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Front Hum Neurosci. 2012 Oct 8;6:275. doi: 10.3389/fnhum.2012.00275. eCollection 2012.

Effects of emotional and sensorimotor knowledge in semantic processing of concrete and abstract nouns.

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  • 1University of Northern British Columbia Prince George, BC, Canada.


There is much empirical evidence that words' relative imageability and body-object interaction (BOI) facilitate lexical processing for concrete nouns (e.g., Bennett et al., 2011). These findings are consistent with a grounded cognition framework (e.g., Barsalou, 2008), in which sensorimotor knowledge is integral to lexical processing. In the present study, we examined whether lexical processing is also sensitive to the dimension of emotional experience (i.e., the ease with which words evoke emotional experience), which is also derived from a grounded cognition framework. We examined the effects of emotional experience, imageability, and BOI in semantic categorization for concrete and abstract nouns. Our results indicate that for concrete nouns, emotional experience was associated with less accurate categorization, whereas imageability and BOI were associated with faster and more accurate categorization. For abstract nouns, emotional experience was associated with faster and more accurate categorization, whereas BOI was associated with slower and less accurate categorization. This pattern of results was observed even with many other lexical and semantic dimensions statistically controlled. These findings are consistent with Vigliocco et al.'s (2009) theory of semantic representation, which states that emotional knowledge underlies meanings for abstract concepts, whereas sensorimotor knowledge underlies meanings for concrete concepts.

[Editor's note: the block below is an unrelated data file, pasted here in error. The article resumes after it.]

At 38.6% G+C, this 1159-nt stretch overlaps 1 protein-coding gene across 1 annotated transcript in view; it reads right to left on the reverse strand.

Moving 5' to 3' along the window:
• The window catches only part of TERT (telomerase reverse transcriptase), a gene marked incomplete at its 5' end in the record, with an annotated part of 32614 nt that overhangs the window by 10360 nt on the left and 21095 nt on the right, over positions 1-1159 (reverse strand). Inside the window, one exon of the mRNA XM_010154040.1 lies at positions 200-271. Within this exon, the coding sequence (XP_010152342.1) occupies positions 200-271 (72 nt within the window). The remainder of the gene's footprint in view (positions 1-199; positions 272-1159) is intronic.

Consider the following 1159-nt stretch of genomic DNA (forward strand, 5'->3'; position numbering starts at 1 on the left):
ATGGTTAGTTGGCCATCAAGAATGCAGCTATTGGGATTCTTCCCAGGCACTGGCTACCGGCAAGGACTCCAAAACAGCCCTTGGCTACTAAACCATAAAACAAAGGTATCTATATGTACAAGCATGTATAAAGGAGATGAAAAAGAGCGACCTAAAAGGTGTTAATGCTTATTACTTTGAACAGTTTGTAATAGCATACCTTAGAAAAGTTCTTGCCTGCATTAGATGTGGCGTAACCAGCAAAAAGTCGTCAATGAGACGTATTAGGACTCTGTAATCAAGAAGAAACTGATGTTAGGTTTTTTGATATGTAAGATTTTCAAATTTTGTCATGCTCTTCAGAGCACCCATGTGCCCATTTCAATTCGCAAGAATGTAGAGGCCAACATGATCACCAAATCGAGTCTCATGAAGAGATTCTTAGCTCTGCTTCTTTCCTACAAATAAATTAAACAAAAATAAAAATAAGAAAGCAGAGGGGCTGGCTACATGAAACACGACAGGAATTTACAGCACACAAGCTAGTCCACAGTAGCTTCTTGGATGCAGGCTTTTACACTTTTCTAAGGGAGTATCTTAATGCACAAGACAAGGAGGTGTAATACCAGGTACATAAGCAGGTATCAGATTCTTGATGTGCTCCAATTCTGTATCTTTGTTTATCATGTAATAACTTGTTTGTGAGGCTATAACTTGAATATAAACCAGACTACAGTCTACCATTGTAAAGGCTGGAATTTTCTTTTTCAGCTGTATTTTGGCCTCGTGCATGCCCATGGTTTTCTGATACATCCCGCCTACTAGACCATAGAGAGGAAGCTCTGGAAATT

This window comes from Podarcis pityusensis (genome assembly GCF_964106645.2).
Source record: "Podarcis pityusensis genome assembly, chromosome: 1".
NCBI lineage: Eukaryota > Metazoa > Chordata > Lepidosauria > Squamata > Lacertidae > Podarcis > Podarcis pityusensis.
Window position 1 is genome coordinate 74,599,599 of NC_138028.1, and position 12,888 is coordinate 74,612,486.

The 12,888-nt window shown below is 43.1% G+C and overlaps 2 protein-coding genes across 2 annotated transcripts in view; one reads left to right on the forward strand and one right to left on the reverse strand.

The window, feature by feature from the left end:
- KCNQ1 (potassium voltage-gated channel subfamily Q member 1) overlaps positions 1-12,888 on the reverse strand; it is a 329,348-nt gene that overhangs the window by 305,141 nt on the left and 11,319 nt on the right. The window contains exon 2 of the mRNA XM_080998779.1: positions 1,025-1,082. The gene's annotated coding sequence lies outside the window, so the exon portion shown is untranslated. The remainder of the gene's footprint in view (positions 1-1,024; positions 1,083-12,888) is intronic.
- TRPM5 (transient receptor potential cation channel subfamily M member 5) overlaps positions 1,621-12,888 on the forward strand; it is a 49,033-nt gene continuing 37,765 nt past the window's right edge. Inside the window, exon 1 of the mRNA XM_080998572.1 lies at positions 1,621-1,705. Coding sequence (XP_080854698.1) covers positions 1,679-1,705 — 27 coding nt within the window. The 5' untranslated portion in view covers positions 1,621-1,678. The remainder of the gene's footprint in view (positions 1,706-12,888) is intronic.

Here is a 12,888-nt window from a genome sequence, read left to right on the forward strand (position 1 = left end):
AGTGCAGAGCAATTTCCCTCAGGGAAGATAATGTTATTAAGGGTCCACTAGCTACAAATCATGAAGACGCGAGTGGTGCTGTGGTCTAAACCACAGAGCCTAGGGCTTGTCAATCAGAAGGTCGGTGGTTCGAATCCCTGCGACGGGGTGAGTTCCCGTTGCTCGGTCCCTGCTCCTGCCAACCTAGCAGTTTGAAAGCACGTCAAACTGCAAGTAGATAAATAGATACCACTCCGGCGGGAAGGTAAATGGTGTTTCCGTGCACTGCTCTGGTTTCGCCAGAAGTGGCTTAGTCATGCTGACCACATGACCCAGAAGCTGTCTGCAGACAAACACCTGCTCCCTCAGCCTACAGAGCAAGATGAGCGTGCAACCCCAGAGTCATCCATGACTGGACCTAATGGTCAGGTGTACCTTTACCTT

body-object interaction; emotional experience; grounded cognition; imageability; semantic richness

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